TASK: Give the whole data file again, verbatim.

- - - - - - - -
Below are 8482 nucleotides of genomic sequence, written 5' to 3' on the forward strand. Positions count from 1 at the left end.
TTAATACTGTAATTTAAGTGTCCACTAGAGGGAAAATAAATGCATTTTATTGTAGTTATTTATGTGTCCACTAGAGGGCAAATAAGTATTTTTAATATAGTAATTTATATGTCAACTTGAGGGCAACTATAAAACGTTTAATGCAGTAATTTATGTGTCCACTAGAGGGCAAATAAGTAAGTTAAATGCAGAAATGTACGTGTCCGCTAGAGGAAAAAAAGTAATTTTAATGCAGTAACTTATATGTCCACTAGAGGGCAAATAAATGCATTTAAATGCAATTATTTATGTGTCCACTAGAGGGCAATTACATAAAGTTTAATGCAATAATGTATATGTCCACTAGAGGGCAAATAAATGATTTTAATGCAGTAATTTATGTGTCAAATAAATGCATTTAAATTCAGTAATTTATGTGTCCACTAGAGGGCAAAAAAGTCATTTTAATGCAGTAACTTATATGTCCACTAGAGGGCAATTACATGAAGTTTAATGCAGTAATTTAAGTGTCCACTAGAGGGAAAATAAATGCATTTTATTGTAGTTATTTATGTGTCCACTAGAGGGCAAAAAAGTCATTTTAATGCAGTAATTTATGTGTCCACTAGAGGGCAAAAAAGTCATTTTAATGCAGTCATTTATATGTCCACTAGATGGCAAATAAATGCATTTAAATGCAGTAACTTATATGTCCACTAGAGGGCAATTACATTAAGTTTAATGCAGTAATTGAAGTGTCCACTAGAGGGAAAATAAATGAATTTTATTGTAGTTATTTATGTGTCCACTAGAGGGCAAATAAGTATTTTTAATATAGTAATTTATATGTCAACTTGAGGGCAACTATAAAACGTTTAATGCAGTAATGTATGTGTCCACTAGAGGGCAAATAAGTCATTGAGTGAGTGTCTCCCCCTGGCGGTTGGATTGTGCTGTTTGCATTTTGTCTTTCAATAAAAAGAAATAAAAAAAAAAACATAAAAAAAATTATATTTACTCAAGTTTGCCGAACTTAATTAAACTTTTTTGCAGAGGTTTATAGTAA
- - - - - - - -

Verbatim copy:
Below are 8482 nucleotides of genomic sequence, written 5' to 3' on the forward strand. Positions count from 1 at the left end.
TTAATACTGTAATTTAAGTGTCCACTAGAGGGAAAATAAATGCATTTTATTGTAGTTATTTATGTGTCCACTAGAGGGCAAATAAGTATTTTTAATATAGTAATTTATATGTCAACTTGAGGGCAACTATAAAACGTTTAATGCAGTAATTTATGTGTCCACTAGAGGGCAAATAAGTAAGTTAAATGCAGAAATGTACGTGTCCGCTAGAGGAAAAAAAGTAATTTTAATGCAGTAACTTATATGTCCACTAGAGGGCAAATAAATGCATTTAAATGCAATTATTTATGTGTCCACTAGAGGGCAATTACATAAAGTTTAATGCAATAATGTATATGTCCACTAGAGGGCAAATAAATGATTTTAATGCAGTAATTTATGTGTCAAATAAATGCATTTAAATTCAGTAATTTATGTGTCCACTAGAGGGCAAAAAAGTCATTTTAATGCAGTAACTTATATGTCCACTAGAGGGCAATTACATGAAGTTTAATGCAGTAATTTAAGTGTCCACTAGAGGGAAAATAAATGCATTTTATTGTAGTTATTTATGTGTCCACTAGAGGGCAAAAAAGTCATTTTAATGCAGTAATTTATGTGTCCACTAGAGGGCAAAAAAGTCATTTTAATGCAGTCATTTATATGTCCACTAGATGGCAAATAAATGCATTTAAATGCAGTAACTTATATGTCCACTAGAGGGCAATTACATTAAGTTTAATGCAGTAATTGAAGTGTCCACTAGAGGGAAAATAAATGAATTTTATTGTAGTTATTTATGTGTCCACTAGAGGGCAAATAAGTATTTTTAATATAGTAATTTATATGTCAACTTGAGGGCAACTATAAAACGTTTAATGCAGTAATGTATGTGTCCACTAGAGGGCAAATAAGTCATTGAGTGAGTGTCTCCCCCTGGCGGTTGGATTGTGCTGTTTGCATTTTGTCTTTCAATAAAAAGAAATAAAAAAAAAAACATAAAAAAAATTATATTTACTCAAGTTTGCCGAACTTAATTAAACTTTTTTGCAGAGGTTTATAGTAA